Coming out of the shadows

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Coming out of the shadows

Thursday, 22 July 2021 | SURAVI SHARMA KUMAR

Coming out of the shadows

Adolescents across socio-economic groups are struggling to adjust to a life without the familiar environment that a traditional school day provides

Emerging from the waves of Covid-19,more than ever, we must prioritize the mental health of children and adolescents. Their well-being should be at the forefront of the preparations for dealing with future pandemic waves.

Generation Z is quietly perceiving the layers of changes in people’s lives since the virus encroached on their spaces in early 2020. Now, while the much-awaited return to school is exciting for many, there would be children anxious or even frightened to go back to regular school.

This is a time of the year when adolescents would have spentdays at schools and colleges in the company of hundreds of others, but in the last one and a half years they have got used to a dreary, new normal of being home alone. The virus brought in many stressors to the psychological environment, the impact of which is yet to be played out in statistical data charts and graphs to analyze the repercussions on society and the upcoming generation. The pandemic control measures have definitely contributed to new mental health issues or a worsening of existing ones in all, but the impact ripples are far and wide or even beyond immediate comprehension.

Some children or youth may be grieving the loss of a parent or a loved one, others may be living in fear of the disease or losing a job. There are millions in our country who have actually dropped out of school for want of a digital device or internet connectivity. Adolescents across all socio-economic groups are struggling to adjust to a life without the familiar environment that a traditional school day provides. Amid social isolation and lack of peer support,the need for personal or real-world connections is growing. The absence of the demands of school life and regular examinations to keep the learning minds occupied are affecting the psychological environment of every child. The children of essential workers and homeless children are at an increased risk: the former confined to their homes without adult supervision and the latter lacking in basic amenities and security.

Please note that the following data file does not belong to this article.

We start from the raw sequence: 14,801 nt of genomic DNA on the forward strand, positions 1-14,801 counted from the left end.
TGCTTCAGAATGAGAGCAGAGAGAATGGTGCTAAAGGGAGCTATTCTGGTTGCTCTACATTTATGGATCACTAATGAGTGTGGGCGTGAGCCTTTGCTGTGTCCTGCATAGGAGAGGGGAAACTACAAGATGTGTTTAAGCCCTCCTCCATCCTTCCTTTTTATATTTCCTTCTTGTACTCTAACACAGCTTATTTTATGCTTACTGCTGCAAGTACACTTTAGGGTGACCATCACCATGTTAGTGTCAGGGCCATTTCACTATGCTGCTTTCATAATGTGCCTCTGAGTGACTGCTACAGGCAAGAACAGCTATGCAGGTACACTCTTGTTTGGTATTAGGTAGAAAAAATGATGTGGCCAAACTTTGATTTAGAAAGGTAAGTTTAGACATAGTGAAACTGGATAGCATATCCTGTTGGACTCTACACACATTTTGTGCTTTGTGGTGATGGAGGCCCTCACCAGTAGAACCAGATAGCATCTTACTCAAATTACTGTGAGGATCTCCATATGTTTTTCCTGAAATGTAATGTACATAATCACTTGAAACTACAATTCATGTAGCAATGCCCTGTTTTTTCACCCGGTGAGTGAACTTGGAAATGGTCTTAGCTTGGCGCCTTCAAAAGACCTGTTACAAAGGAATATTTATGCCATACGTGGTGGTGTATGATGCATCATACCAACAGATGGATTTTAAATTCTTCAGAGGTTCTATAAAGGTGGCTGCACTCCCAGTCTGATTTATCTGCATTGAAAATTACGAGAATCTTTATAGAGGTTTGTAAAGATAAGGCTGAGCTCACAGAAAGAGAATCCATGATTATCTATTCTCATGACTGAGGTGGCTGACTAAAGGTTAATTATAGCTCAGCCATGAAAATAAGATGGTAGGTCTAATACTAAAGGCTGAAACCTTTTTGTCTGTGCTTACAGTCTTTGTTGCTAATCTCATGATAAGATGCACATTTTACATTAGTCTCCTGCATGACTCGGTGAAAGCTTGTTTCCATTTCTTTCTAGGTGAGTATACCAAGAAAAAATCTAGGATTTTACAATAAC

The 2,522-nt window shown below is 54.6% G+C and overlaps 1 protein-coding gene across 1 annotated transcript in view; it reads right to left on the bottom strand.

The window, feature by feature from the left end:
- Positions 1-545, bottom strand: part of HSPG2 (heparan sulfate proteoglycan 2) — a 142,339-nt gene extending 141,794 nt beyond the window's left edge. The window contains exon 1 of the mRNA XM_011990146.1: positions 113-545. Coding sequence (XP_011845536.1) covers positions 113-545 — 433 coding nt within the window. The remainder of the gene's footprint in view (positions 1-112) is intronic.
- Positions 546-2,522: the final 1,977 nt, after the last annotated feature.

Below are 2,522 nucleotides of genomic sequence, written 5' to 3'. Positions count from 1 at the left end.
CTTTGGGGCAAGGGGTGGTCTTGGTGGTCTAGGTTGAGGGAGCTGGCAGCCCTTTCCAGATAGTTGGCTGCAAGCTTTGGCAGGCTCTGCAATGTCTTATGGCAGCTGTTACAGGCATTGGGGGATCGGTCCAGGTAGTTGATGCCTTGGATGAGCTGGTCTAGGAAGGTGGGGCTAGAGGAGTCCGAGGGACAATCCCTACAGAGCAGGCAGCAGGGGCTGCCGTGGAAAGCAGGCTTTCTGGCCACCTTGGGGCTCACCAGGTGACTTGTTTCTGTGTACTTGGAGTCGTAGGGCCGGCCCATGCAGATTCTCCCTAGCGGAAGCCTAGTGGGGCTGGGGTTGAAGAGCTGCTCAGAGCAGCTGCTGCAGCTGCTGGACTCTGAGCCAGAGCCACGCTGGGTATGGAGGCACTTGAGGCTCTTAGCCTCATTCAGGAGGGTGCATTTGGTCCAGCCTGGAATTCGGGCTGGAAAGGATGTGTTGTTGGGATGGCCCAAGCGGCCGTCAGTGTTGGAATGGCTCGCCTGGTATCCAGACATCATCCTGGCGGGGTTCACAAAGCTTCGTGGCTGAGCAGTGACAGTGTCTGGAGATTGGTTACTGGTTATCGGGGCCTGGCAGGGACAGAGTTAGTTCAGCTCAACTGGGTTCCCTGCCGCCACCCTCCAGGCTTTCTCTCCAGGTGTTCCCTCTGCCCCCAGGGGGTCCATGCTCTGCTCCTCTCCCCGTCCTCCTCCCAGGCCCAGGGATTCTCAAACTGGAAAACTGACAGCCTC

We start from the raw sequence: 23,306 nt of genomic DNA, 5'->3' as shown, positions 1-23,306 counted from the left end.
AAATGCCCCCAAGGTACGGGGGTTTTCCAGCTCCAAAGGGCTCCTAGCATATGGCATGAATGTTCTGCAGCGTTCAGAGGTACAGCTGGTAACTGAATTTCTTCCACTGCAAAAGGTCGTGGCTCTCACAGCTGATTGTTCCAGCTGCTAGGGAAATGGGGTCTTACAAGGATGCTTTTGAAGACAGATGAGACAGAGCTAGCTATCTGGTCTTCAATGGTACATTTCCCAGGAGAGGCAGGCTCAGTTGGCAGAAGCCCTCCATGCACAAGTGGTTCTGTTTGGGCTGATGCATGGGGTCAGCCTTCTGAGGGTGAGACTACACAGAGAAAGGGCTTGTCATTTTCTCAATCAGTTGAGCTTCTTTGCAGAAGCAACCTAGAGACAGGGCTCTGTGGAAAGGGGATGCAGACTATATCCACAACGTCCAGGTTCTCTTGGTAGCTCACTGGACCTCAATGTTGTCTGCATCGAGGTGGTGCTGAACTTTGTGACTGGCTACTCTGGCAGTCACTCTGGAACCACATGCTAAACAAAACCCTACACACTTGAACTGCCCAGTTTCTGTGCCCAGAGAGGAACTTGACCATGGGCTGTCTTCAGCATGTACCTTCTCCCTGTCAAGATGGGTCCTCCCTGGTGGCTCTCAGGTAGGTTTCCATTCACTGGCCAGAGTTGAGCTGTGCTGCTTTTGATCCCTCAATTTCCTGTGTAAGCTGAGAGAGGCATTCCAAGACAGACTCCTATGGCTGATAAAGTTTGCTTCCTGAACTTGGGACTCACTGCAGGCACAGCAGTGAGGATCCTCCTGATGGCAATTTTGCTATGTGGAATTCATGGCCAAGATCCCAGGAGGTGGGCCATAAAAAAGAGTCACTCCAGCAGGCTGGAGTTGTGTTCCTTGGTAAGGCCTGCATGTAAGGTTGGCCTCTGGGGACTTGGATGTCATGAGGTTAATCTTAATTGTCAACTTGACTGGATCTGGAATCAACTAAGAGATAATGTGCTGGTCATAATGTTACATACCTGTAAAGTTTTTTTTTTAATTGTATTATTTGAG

Across socio-economic situations, there are children trapped in dysfunctional homes suffering all types of abuse, even sexual, or resorting to substance abuse to escape the wrath of stressed-out adults. Growing cyber dependency is alarmingly on the rise.

With increasing stress comes an increased risk of developing mental health problems or re-emergence of dormant diseases at a time when fewer options to relieve stress are available. Early experience of such problems increases their risk of mortality or lifelong morbidity. When schools begin to reopen, we will need to implement more formal structures for mental health screening. We must take precautionary measures against stigma and superstitions affecting care giving, and there should now be social laws in place to minimize the stigma around mental health conditions.

We all know the law is the most efficient tool for blunting the effects of prejudice and stigma by protecting the diseased person from the negative impact of societal ignorance. The authorities must propagate strong messages to create an inclusive environment for those needing psychiatric help. India's mental healthcare system needs strengthening. The authorities should proactively implement the Mental Healthcare Act, 2017. This is also the time for an integrated mental healthcare policy covering all aspects of helping a sick mind.

We also need to enhance mental health awareness and stigma-busting programs in local dialects or languages through government and private sector initiatives. We should expand social-emotional learning programs to help build resilience in the growing minds. Capacity building for mental health management is animmediate must to meet a looming calamity, and suicide prevention programs should be revamped in preparation for a possible epidemic. There is a serious shortage of mental healthcare workers in India and it needs to be addressed. Tele-psychiatry may possibly be an immediate solution for the patients living in less efficient conditions.

Authorities must support schools and behavioral health care agencies in working together to ensure that when schools reopen, students will have necessary mental health services on the campuses to provide screenings, interventions, and referrals.

Our young people are the future of our country. We must remember that the period between ages 10 to 25 is a critical time for brain development and maturation. Both the experiences our young people face today and the support they receive from us in coping with and navigating the challenges will have a profound impact on their ability to be successful adults, parents, and citizens in the years to come.

(The writer is a regular columnist with The Pioneer. The views expressed are personal.)

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